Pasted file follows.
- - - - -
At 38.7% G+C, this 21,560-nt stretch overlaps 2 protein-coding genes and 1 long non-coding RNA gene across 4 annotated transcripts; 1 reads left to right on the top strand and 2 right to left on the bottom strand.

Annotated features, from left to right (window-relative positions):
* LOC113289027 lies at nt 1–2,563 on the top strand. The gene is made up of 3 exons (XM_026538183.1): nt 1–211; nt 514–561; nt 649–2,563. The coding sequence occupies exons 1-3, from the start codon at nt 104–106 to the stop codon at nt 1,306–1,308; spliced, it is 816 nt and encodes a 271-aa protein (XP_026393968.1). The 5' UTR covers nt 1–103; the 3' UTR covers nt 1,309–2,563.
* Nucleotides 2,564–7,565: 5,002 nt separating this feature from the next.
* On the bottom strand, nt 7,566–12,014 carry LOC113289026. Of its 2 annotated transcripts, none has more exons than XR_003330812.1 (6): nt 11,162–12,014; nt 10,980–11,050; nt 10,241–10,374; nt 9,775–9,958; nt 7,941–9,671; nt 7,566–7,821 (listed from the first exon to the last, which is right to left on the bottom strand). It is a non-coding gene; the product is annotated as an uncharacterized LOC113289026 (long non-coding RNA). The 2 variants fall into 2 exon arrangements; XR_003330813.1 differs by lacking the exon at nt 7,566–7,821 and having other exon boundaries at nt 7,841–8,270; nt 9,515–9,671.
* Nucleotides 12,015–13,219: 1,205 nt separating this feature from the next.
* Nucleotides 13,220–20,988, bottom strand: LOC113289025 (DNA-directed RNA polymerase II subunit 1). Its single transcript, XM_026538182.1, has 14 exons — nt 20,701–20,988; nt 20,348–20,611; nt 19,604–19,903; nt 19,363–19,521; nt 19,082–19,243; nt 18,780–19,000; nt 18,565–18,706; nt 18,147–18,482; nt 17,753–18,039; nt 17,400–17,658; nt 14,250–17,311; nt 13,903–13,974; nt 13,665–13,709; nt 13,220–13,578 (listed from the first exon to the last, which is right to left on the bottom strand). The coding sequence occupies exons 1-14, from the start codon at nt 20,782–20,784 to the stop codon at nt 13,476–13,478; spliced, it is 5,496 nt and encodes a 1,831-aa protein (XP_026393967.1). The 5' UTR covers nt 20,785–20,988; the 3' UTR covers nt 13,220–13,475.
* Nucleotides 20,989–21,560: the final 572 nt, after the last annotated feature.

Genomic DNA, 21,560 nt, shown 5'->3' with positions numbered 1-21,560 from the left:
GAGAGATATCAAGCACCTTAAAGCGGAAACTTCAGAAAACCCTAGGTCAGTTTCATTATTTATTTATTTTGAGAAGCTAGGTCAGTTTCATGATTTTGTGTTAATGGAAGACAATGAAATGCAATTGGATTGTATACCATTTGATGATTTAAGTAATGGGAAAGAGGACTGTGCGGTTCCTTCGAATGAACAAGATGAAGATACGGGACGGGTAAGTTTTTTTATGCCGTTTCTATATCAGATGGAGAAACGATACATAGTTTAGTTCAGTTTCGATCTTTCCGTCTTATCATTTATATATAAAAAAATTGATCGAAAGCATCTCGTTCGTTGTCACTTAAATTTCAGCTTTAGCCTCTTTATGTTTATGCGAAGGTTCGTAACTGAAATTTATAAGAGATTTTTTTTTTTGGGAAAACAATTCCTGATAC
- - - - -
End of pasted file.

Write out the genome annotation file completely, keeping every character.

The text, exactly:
At 38.7% G+C, this 21,560-nt stretch overlaps 2 protein-coding genes and 1 long non-coding RNA gene across 4 annotated transcripts; 1 reads left to right on the top strand and 2 right to left on the bottom strand.

Annotated features, from left to right (window-relative positions):
* LOC113289027 lies at nt 1–2,563 on the top strand. The gene is made up of 3 exons (XM_026538183.1): nt 1–211; nt 514–561; nt 649–2,563. The coding sequence occupies exons 1-3, from the start codon at nt 104–106 to the stop codon at nt 1,306–1,308; spliced, it is 816 nt and encodes a 271-aa protein (XP_026393968.1). The 5' UTR covers nt 1–103; the 3' UTR covers nt 1,309–2,563.
* Nucleotides 2,564–7,565: 5,002 nt separating this feature from the next.
* On the bottom strand, nt 7,566–12,014 carry LOC113289026. Of its 2 annotated transcripts, none has more exons than XR_003330812.1 (6): nt 11,162–12,014; nt 10,980–11,050; nt 10,241–10,374; nt 9,775–9,958; nt 7,941–9,671; nt 7,566–7,821 (listed from the first exon to the last, which is right to left on the bottom strand). It is a non-coding gene; the product is annotated as an uncharacterized LOC113289026 (long non-coding RNA). The 2 variants fall into 2 exon arrangements; XR_003330813.1 differs by lacking the exon at nt 7,566–7,821 and having other exon boundaries at nt 7,841–8,270; nt 9,515–9,671.
* Nucleotides 12,015–13,219: 1,205 nt separating this feature from the next.
* Nucleotides 13,220–20,988, bottom strand: LOC113289025 (DNA-directed RNA polymerase II subunit 1). Its single transcript, XM_026538182.1, has 14 exons — nt 20,701–20,988; nt 20,348–20,611; nt 19,604–19,903; nt 19,363–19,521; nt 19,082–19,243; nt 18,780–19,000; nt 18,565–18,706; nt 18,147–18,482; nt 17,753–18,039; nt 17,400–17,658; nt 14,250–17,311; nt 13,903–13,974; nt 13,665–13,709; nt 13,220–13,578 (listed from the first exon to the last, which is right to left on the bottom strand). The coding sequence occupies exons 1-14, from the start codon at nt 20,782–20,784 to the stop codon at nt 13,476–13,478; spliced, it is 5,496 nt and encodes a 1,831-aa protein (XP_026393967.1). The 5' UTR covers nt 20,785–20,988; the 3' UTR covers nt 13,220–13,475.
* Nucleotides 20,989–21,560: the final 572 nt, after the last annotated feature.

Genomic DNA, 21,560 nt, shown 5'->3' with positions numbered 1-21,560 from the left:
GAGAGATATCAAGCACCTTAAAGCGGAAACTTCAGAAAACCCTAGGTCAGTTTCATTATTTATTTATTTTGAGAAGCTAGGTCAGTTTCATGATTTTGTGTTAATGGAAGACAATGAAATGCAATTGGATTGTATACCATTTGATGATTTAAGTAATGGGAAAGAGGACTGTGCGGTTCCTTCGAATGAACAAGATGAAGATACGGGACGGGTAAGTTTTTTTATGCCGTTTCTATATCAGATGGAGAAACGATACATAGTTTAGTTCAGTTTCGATCTTTCCGTCTTATCATTTATATATAAAAAAATTGATCGAAAGCATCTCGTTCGTTGTCACTTAAATTTCAGCTTTAGCCTCTTTATGTTTATGCGAAGGTTCGTAACTGAAATTTATAAGAGATTTTTTTTTTTGGGAAAACAATTCCTGATAC